Snacks: in the Thesaurus described as a bite, nibble, morsel, titbit. And that is their primary function: in-between meals, preferably without spoiling the appetite!

In that respect snacks fit the trend towards humanisation of the pet perfectly.

Arguably one of the most attractive categories in the pet industry; not so much from a volume, but much more from a value point of view.

Also a category which is in its earlier stages of development; less so from a product development point-of-view, but certainly in terms of household-penetration.

Taking this into consideration, you can say (with a degree of simplification) that the category offers very attractive opportunities for growth for players who take this category seriously.

When thinking about snacks, isn't it funny to observe that on the one hand one of the oldest technologies in the industry (baking) can be found in the same product-category as highly sophisticated technologies, some of which being a cross-over from the human food industry?

It does show that snacks offer a wide choice of options where product-formats are concerned.

However, technology available in-house seriously limits the options for the manufacturers. Once manufacturing-capacity is installed (which is always less versatile than one initially thought!) it will turn out that the market is not ready (yet) to absorb the volumes that would allow the manufacturer to produce with some degree of efficiency. It would not be the first time that the dilemma between volume (= efficiency) and value (= margin) shifts in the direction of volume at any price, thus leading to price-erosion; at a stage where the technology has not even had the opportunity to generate some initial ROI. From a consumer point-of-view there is no reason for price-erosion. The pet-owners who care (their numbers are growing quickly throughout the world) accept products that are reasonably priced provided that they offer the meaningful extra she or he is attracted to. With perceived benefits for the animal! Pet-owners want to do the best they can do for their animals (with the possible exception of chain-dogs that will never get a snack however cheap it wouild be); from that perspective the category is not as price-sensitive as other categories in the industry. After all, what is the price-tag for emotion?

There seems to be a general belief that snacks require more or less continuous new product development. This may often seen to be the case if you look at the frequency and number of "new" product-launches, but it is a known fact that products that were developped some 30 years ago for the US market still lead the category in that market; without major alterations to the original product-concept! Needless to say that these products are huge contributors to their manufacturer's bottom-line.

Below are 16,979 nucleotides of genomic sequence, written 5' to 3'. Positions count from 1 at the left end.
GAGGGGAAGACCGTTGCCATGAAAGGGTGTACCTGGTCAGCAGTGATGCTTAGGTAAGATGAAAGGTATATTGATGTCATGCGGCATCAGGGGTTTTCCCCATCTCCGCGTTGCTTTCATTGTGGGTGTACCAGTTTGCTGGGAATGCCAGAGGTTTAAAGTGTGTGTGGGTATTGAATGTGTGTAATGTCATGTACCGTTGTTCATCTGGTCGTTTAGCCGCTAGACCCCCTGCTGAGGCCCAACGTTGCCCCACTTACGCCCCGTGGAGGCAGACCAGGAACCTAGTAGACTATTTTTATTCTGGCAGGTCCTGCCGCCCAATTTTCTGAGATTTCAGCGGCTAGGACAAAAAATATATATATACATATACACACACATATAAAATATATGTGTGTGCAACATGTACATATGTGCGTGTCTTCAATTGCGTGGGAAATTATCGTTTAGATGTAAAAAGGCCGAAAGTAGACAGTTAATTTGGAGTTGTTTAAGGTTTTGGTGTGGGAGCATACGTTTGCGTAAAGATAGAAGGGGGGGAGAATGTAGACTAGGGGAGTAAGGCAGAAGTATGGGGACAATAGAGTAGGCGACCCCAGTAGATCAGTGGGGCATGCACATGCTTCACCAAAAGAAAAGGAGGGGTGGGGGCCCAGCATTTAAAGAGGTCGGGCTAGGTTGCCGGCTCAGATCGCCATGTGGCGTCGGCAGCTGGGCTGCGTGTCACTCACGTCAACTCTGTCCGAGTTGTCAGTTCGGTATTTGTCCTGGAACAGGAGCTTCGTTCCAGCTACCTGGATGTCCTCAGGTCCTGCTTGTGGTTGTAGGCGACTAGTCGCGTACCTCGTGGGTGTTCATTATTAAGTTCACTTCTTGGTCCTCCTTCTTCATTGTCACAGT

But what if you would start from scratch: would you tap into existing technologies or seek ones that are new to the industry?

The key driver for that decision is the orientation one has: volume or value?

The approach to the investment will clearly differ from cost-orientation = volume to versatility-orientation = value. Evidently the financial rewards will be different as well.

The volume-orientation more or less inevitably leads to the necessity of accelerated penetration, because copycats are bound to appear rather sooner than later; whereas the value-orientation allows for creaming the market from a niche point-of-view; the product being less prone to copying.

Product-formats have of course changed over the years: from an important part of the feeding-regime to indulgence and subsequently to functionality; the latter can be seen as part of the feeding-regime, in sofar that functional snacks provide the (nutritional) extras that are seen to be vital for the animals'health and wellbeing.

Particularly the functional snacks will have a lot of mileage, because they combine ratio = functionality with emotion = indulgence in a pet environment where the consiousness of pet-keeping – with its given set of responsibilities – increases rapidly.

In conclusion you could say: the category is a very interesting one; meaningful creativity is rewarded by the end-buyer and as long as manufacturers are not "trapped" in their own technologies, the spread of development-opportunites is enormous and potentially lucrative.

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